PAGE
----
The questions comes up in the mind of every home buyer as they are planning to purchase their next home, or at least thinking about it. What type of mortgage do I qualify for? How much of a mortgage would I be able to support? What kind of rate would I be getting? These are the types of questions that are typically addressed at time of pre-approval, but if you are a savvy consumer then you probably like to have an idea of these types of things before speaking to your mortgage broker. We are going to breakdown the simple formula to determine how much of a loan you would be able to qualify for.
First of all, your max purchase price and your max loan amount are two different questions with two different answers. While one does directly affect the other, your loan amount is obviously the amount of financing that your income is able to support. This is called your debt service ratio. Your purchase price is your loan amount plus whatever down payment you will be putting down. For example, if you are purchasing a home for $400,000 with 20% down or $80,000, your total loan amount would be $320,000. In the event you are putting less than 20% down and require mortgage default insurance (i.e CMHC), then your loan amount would be your purchase price, less your down payment, plus the total insurance premium added on to your mortgage.
Now on to the nitty gritty. The maximum loan amount you qualify for is determined by using debt service ratios. There are two different kinds of debt service ratios; Total Debt Service (TDS) and Gross Debt Service (GDS). The general rule of thumb for lenders for max TDS/GDS allowed is 44% TDS and 32% GDS for people with credit scores of 680 or higher. This will vary for people with lower scores or other variable. Remember, this is just a general guideline and the numbers can change on a case to case basis. Use this guide to get an idea of what you qualify for, but always speak to your broker about a pre-approval or what you qualify for before making any offers or major decisions.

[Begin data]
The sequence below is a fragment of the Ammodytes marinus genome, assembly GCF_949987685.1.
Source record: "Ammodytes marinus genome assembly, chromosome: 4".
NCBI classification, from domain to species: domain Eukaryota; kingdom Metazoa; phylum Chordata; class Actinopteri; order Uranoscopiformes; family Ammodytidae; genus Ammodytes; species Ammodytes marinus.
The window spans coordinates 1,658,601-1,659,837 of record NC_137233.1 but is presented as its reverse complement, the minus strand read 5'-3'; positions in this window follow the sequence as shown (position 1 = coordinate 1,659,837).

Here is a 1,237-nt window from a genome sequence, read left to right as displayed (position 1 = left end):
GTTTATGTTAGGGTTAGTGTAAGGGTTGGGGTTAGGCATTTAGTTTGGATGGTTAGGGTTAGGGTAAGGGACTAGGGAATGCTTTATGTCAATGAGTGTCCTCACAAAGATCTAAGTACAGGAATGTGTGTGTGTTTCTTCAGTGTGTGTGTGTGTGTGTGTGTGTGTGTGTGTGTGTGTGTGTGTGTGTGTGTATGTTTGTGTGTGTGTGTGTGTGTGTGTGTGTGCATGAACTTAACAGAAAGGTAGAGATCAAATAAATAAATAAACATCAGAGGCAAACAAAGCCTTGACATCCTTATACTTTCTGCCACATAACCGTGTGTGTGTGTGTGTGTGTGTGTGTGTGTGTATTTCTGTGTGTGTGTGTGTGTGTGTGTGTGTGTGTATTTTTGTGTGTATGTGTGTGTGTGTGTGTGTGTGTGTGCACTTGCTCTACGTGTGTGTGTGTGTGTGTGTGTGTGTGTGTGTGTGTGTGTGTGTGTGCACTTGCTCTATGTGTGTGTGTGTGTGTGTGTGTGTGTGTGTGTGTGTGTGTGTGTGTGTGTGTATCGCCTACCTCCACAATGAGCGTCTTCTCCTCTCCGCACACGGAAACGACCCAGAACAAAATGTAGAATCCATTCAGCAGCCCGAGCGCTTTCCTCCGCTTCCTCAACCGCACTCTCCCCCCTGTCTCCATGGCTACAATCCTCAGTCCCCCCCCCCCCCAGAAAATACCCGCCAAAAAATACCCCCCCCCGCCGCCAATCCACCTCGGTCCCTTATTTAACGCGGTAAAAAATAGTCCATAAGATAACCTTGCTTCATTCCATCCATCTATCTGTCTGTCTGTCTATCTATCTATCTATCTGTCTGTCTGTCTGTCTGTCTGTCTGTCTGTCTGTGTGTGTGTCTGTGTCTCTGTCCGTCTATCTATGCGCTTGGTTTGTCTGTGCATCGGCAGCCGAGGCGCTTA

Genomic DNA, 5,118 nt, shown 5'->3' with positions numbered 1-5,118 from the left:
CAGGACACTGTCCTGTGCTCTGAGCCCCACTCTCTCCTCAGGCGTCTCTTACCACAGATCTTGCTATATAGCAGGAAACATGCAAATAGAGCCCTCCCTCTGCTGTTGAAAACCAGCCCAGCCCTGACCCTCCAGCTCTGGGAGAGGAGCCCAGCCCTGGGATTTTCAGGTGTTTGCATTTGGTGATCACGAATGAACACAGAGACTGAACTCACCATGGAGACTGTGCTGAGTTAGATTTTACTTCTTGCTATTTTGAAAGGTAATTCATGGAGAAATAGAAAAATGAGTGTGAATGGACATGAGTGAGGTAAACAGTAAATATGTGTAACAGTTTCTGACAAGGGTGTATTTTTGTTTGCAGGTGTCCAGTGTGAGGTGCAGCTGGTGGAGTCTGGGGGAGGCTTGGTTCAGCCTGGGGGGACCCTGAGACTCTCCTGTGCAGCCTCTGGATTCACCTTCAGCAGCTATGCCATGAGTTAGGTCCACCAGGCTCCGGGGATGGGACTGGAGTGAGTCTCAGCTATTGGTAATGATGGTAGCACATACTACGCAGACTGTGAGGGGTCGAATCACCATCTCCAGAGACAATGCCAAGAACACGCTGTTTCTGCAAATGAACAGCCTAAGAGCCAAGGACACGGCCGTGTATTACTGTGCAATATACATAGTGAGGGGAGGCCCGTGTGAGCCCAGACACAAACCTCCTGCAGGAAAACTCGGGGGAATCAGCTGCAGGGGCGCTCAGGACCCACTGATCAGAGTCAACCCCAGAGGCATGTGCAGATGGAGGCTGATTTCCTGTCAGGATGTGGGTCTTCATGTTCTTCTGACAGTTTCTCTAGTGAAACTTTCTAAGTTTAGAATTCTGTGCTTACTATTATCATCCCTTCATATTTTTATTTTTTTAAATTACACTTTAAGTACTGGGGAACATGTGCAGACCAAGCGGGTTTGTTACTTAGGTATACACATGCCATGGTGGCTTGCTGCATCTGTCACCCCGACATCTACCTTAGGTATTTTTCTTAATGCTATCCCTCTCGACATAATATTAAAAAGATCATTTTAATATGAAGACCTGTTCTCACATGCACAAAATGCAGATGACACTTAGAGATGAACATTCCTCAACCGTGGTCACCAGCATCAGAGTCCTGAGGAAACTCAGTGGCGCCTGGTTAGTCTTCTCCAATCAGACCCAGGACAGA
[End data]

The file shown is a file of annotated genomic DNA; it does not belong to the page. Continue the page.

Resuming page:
Gross Debt Service or “GDS” calculates the percentage of your income which will be used for payments pertaining to home ownership. These would be your mortgage payments, property taxes, heating costs and usually 50% of any condo fees. So far example, if your annual income is $60,000 or $5,000/month and your monthly mortgage payments are $1,200 and taxes are $300/month then this would be calculated as such:
($1,200 + $300)/$5,000 = 0.30 OR 30% GDS
Total Debt Service or TDS, takes into consideration your total income against your GDS as well as your current obligations such as credit card payments and car payments. The formula for this is similar to GDS, with your other payments added as well. So take the example above using a monthly income of $5,000, mortgage payment of $1,200, taxes of $300/month, add in a $350/month car payment and a $100/month Line of Credit payment. Your TDS will look like this:
($1,200+$300+$350+$100)/$5,000 = 0.39 OR 39% TDS
The next step in determining the total loan amount you qualify for is to calculate what your mortgage payment would be based on a particular loan amount. This formula takes into consideration compounding interest and amortization, so it is a little bit trickier. Luckily, this is 2016 so you have access to all kinds of mortgage calculators that do the thinking for you. To calculate your mortgage payment, simply visit our calculator, type in your loan amount, interest rate and amortization period. Easy as that.
Note: the max amortization for loans with less than 20% down is 25 years, with 20% or more you can use a 30 year amortization.
Once you have your mortgage payment, simply plug the number into the TDS/GDS formulas we gave you above and see where you’re at. If the number is within 42% TDS and 32% GDS then you are in range. Or you can work backwards by taking your monthly income and calculating 44% and 32% of this. That will give you the maximum monthly payment you would likely qualify for.
When you break it down, it is not too difficult of a process. Again, use this as a guideline to give yourself an idea of the mortgage you would qualify for but when it comes time to go shopping, make sure you speak to your mortgage professional to get an accurate number.